“A man is wealthy who has enough.” Rule five says we should distinguish between what we need and what we desire. But studies say the vast majority of people, even those whom we would consider very wealthy, still look with envy at those who have more. Those in the top “one percent” have social pressures, financial pressures and emotional pressures; they face health concerns and ultimately death. Money isn’t everything, and Lao Tse, quoted above, is undoubtedly correct. But we have observed that the materially wealthy often face those pressures in more comfort and more beautiful surroundings.
Over the next few days, we drove from Pismo Beach to Santa Cruz. The portion from San Simeon to Monterey is the least crowded and most beautiful. And while there is a small town called Big Sur, the approximately ninety miles from San Simeon to Carmel is also known as Big Sur and is quite beautiful, even when the sea fog lasts all day as it did during much of our trip.
We learned about George Hearst in Virginia City. He and his partner packed over thirty tons of ore over the mountains to Sacramento on mules. Others thought the ore was lead; it was silver. He invested his profits in, among other things, a 250,000 acre ranch along the California coast where he took his family camping. His son, William Randolph Hearst, took the family fortune and grew it immensely bigger by creating a publishing empire.
At age 56, W.R. Hearst began construction of his “castle” on top of the hill where the family camped. Construction continued for the next 28
years, and he told people it was only forty percent complete. The main house, Casa Grande, has 115 bedrooms. He also constructed a small, medium and large guest house, tennis courts, and two large swimming pools. His “yard art” included four Egyptian sculptures over three thousand years old.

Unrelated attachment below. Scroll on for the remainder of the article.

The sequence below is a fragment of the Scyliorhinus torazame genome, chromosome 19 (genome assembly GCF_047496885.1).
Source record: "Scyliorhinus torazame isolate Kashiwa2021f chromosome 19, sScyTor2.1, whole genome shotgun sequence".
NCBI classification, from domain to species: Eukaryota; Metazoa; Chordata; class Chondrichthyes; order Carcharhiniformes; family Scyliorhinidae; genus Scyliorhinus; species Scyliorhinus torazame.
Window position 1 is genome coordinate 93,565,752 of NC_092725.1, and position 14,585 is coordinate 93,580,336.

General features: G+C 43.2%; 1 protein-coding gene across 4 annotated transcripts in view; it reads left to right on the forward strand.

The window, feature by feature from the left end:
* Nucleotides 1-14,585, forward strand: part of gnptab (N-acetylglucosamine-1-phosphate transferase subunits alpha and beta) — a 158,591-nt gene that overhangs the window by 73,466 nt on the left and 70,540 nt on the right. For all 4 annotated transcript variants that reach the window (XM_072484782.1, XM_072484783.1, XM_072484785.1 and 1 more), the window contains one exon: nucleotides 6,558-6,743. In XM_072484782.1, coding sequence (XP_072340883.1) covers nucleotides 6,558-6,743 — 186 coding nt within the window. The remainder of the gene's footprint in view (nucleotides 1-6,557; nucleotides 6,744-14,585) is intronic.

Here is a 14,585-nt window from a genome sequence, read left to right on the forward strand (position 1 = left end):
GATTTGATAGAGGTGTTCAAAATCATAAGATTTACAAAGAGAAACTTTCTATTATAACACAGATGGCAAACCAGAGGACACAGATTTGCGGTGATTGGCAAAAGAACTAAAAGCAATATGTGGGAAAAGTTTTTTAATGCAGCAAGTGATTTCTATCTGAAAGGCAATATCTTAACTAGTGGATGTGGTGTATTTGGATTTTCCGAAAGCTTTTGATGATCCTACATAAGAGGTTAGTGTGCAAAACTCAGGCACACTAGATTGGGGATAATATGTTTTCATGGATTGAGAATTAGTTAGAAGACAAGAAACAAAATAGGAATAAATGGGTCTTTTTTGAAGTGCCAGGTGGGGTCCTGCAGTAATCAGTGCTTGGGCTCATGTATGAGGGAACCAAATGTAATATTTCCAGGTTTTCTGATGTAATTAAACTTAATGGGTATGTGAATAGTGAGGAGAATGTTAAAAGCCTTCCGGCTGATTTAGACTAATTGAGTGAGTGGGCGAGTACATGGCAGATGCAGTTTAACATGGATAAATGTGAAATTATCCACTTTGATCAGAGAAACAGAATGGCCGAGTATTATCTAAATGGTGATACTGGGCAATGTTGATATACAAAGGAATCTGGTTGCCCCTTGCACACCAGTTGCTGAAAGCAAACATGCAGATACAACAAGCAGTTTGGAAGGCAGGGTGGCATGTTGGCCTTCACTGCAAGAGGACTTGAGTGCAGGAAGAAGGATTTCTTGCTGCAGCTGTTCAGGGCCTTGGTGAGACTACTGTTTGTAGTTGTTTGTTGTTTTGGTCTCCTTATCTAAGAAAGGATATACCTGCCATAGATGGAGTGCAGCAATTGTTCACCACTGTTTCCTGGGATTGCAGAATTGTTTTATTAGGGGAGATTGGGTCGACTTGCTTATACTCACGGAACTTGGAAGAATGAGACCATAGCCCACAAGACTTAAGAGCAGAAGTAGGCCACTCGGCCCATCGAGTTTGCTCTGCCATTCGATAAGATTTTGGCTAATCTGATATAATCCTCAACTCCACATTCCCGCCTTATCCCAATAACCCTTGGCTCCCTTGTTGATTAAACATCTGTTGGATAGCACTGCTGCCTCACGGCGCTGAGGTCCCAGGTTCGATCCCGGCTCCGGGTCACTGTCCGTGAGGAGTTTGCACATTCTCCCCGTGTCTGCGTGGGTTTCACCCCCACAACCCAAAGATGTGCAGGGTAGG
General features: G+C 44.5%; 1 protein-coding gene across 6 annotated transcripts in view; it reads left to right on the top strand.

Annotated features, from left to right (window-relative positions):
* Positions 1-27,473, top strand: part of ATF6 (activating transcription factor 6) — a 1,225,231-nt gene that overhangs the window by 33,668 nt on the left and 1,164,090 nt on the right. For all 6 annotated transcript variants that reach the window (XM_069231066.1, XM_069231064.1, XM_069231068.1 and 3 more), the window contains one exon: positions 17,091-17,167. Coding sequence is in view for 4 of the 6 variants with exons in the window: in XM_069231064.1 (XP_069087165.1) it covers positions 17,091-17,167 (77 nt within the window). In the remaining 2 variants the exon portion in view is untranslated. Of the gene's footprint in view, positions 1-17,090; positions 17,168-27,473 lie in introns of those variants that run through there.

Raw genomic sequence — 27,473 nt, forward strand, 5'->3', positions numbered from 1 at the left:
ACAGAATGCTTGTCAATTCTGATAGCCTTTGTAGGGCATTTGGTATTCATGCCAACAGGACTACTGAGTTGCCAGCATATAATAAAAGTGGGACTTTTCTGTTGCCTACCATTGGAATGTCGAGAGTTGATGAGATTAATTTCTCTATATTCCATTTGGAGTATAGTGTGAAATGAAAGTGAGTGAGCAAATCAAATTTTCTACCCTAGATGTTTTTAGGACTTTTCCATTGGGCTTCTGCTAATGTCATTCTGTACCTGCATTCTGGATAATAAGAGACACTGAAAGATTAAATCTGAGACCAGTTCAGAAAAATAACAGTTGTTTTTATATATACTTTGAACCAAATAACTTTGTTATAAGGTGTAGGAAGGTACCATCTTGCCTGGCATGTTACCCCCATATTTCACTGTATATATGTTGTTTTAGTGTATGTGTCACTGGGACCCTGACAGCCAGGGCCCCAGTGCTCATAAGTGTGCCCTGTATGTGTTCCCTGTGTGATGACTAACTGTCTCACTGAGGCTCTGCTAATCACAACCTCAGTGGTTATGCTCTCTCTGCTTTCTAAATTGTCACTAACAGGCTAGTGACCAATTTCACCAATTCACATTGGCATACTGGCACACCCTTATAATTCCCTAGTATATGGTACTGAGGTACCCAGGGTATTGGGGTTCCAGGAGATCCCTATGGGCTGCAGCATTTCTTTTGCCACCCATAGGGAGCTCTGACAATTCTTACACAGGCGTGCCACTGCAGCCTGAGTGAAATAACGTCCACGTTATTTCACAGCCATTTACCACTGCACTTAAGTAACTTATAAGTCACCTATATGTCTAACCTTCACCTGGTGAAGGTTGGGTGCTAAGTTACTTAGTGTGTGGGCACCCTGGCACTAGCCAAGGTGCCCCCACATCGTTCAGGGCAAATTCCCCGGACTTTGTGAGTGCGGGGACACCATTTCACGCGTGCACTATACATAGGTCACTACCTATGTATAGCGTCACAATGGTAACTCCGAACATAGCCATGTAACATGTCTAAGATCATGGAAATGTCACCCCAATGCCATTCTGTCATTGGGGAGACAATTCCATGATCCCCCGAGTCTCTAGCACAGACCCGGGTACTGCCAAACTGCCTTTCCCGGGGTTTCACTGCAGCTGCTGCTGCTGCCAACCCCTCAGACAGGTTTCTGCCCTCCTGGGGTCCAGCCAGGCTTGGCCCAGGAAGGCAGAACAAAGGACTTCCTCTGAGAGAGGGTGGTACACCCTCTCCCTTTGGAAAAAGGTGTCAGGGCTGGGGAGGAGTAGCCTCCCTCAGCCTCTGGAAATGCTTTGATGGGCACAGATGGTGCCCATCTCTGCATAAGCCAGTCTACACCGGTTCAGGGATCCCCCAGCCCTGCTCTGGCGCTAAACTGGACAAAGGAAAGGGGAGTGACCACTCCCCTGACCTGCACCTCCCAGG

Many famous people, politicians, businessmen and movie stars were Hearst’s guests – his wife preferred to live on the Long Island, New York estate he bought for her. Now it is a state historical site and we all can take a bus from the welcome center to take one of several tours offered. The grounds are beautifully maintained with flowers everywhere.
There is an excellent film that talks about George Hearst and the construction of the estate, but does a poor job as a biography of William Randolph. It spent a lot of time on his travels in Europe with his mother from which he supposedly received his inspiration – I think the producers wanted an excuse to travel. Unfortunately, flash photography was not allowed, and our pictures do not do the place justice.
Just north of San Simeon, there is a vista where one can look at hundreds of basking elephant seals. These are not pretty animals to begin with. When they are molting, they are even less so. But it was great to see them in the wild.